As the country's economic fortunes slowly improve, law firms on the road to recovery are showing an increased willingness to put resources into training programs for associates, according to a recent survey by ALM Legal Intelligence and Practical Law Company Inc.
Just over half of survey respondents -- a group that included law firm partners, professional development specialists, law librarians and administrative staff -- said that their firms had increased the amount of time devoted to training over the past 12 months.
The survey also found that most firms commit time to training, with 58 percent putting formal programs in place and 34 percent using ad hoc methods. Only 4 percent of survey respondents said their firms had no associate training program and no intention of creating one. (The 2010 Law Firm Associate Support and Professional Development Survey was conducted between August and September of 2010, and went to 7,546 recipients, with 140 of them responding.)
Thomas Clay, a consultant with Altman Weil Inc., says that he sees the industry moving toward a more training-friendly attitude. "The very blunt rationale is they've got to get these people to be more valuable quickly, because the marketplace just isn't seeing it these days," Clay says.
Part of what's driving that shift, Clay says, is the reluctance of budget-conscious clients to pay for work done by inexperienced lawyers. Firms are responding, Clay says, by trying to increase the "perceived value" of their younger lawyers as soon as possible, "because some clients are saying 'We don't want to use first- and second-years. They don't have much value to us.'"
Steve Armstrong, a legal consultant and former director of career development at Wilmer Cutler Pickering Hale & Dorr, says that a renewed emphasis on training is a logical consequence of the recession easing and firms loosening their belts. Clients, he adds, expect firms to focus more on "project management" and having associates spend their time more efficiently.
The push by firms to adopt competency models for consistent guidance has also served as an impetus for increased training, Armstrong says. The goal: Find fast and practical ways to give young attorneys the skills and experience clients look for. "Those competencies have led a lot of firms to figure out how they can more effectively train on a wider range of skills than they used to," he says.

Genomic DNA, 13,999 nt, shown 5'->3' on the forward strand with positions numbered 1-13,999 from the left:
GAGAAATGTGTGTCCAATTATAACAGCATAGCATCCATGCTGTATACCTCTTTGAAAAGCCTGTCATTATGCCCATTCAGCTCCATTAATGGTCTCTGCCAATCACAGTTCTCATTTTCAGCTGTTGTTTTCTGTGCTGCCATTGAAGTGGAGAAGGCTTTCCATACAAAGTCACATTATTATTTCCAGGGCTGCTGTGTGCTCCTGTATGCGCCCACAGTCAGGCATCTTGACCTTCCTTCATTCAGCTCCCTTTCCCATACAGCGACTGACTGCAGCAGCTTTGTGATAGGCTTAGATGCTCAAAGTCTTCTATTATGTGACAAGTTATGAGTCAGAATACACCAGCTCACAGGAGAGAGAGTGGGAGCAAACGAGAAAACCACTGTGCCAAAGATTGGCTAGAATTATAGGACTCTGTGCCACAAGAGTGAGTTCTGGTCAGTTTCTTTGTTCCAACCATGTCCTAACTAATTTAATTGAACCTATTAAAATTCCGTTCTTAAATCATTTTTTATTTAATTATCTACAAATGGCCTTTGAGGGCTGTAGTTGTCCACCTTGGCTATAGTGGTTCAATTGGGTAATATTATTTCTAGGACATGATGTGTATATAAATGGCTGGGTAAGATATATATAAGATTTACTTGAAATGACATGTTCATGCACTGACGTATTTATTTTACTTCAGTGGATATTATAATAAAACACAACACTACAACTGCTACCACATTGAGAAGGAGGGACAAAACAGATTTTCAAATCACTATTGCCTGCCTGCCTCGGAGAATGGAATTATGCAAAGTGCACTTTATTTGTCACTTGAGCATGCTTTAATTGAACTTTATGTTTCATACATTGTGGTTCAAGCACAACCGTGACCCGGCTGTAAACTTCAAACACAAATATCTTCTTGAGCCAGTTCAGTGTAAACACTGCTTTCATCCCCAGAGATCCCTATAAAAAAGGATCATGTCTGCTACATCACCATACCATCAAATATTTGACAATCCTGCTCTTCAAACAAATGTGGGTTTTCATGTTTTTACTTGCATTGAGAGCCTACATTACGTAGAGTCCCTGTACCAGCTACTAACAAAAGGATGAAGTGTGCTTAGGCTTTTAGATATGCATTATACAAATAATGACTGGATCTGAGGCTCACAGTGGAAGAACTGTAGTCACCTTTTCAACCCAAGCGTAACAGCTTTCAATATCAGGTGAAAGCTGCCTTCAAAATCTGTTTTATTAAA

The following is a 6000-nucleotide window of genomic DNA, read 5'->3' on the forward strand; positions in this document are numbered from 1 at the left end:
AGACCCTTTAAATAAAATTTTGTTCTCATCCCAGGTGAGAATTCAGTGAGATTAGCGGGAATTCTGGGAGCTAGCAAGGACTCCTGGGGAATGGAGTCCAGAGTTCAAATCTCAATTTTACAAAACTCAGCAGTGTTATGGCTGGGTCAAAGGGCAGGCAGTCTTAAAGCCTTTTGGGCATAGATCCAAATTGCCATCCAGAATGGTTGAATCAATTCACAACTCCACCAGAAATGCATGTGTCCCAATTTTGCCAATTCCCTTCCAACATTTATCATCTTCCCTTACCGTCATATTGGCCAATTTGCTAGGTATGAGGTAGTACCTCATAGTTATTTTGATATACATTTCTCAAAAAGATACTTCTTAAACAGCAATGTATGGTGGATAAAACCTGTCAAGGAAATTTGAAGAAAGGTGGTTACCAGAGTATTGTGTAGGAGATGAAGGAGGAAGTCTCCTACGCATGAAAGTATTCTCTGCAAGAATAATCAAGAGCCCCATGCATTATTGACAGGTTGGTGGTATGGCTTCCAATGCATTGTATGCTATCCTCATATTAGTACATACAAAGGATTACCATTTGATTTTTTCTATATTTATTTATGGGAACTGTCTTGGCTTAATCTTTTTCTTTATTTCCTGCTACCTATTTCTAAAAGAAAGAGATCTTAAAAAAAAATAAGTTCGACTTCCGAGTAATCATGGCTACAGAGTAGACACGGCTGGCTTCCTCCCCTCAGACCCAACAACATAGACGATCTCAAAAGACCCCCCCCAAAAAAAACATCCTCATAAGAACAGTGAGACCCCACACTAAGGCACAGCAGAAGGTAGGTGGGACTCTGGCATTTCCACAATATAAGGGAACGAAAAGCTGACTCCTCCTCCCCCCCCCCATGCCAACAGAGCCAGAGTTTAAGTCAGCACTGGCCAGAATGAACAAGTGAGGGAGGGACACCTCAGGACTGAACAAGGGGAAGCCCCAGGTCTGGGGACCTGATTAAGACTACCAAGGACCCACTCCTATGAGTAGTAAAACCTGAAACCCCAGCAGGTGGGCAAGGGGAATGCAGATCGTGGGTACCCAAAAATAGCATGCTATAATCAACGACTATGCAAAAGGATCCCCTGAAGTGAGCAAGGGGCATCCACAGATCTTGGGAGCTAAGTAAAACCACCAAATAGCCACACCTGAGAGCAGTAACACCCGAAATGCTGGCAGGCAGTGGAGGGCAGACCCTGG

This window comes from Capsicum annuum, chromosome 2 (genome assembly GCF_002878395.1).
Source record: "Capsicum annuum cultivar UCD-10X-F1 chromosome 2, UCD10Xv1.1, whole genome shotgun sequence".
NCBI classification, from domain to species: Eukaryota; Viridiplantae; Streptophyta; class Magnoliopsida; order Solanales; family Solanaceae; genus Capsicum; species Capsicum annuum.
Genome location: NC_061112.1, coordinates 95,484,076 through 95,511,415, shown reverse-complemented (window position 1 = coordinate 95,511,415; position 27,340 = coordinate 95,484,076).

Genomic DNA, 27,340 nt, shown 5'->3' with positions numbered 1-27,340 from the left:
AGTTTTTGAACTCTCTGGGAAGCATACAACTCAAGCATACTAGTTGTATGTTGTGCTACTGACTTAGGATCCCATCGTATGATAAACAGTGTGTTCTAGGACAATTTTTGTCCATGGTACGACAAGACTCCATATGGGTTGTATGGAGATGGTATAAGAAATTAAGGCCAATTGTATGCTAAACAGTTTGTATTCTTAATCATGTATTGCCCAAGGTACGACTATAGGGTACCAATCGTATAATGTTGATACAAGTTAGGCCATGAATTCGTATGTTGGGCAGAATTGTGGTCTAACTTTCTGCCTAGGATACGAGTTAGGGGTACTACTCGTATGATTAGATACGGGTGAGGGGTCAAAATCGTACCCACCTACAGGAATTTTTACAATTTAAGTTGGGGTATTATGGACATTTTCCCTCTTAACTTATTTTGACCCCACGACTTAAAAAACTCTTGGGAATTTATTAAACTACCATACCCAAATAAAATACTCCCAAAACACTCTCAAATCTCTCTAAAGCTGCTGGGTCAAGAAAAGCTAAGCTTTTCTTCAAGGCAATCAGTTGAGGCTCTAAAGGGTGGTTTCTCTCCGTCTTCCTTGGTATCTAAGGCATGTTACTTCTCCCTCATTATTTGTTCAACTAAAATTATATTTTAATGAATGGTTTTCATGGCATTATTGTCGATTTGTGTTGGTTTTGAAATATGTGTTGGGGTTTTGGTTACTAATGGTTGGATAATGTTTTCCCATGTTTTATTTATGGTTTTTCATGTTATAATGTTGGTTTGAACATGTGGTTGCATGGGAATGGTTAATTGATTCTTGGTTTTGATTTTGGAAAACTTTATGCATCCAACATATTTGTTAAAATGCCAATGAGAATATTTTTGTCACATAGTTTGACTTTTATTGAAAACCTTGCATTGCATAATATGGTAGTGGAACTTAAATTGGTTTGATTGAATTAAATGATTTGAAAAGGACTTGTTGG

O'Melveny & Myers is one firm giving more attention to training. Sharon Bunzel, an O'Melveny litigator, serves as firmwide talent development and hiring partner. She says the firm's comprehensive training program is expanding. The program, called "O'Melveny University," is offered to associates at various levels of seniority and covers practice basics on the litigation and transaction sides, as well as public speaking and writing skills.
"I definitely have seen, over the last several years, a pretty substantial increase in both our training and, I think, the focus on attorney training more generally in the profession," Bunzel says.
According to Bunzel, O'Melveny conducted more than 700 internal training courses in 2009, along with nearly 3,000 courses through the legal education nonprofit Practising Law Institute. "And," she says, "we are on track to meet or beat that in 2010, so it's pretty substantial."
Bunzel says first-year associates average a little over seven hours per month on training, which is in line with 20 percent of the survey's respondents whose firms' associates average between six and 10 hours per month. More than 75 percent of the respondents to ALM's survey said associates spend between one and five hours training each month.
In addition to serving clients, the training programs serve attorneys in their professional development. "O'Melveny has a duty to assist young attorneys with their professional development to ensure that they become highly skilled lawyers," she says.
This article first appeared on The Am Law Daily blog on AmericanLawyer.com.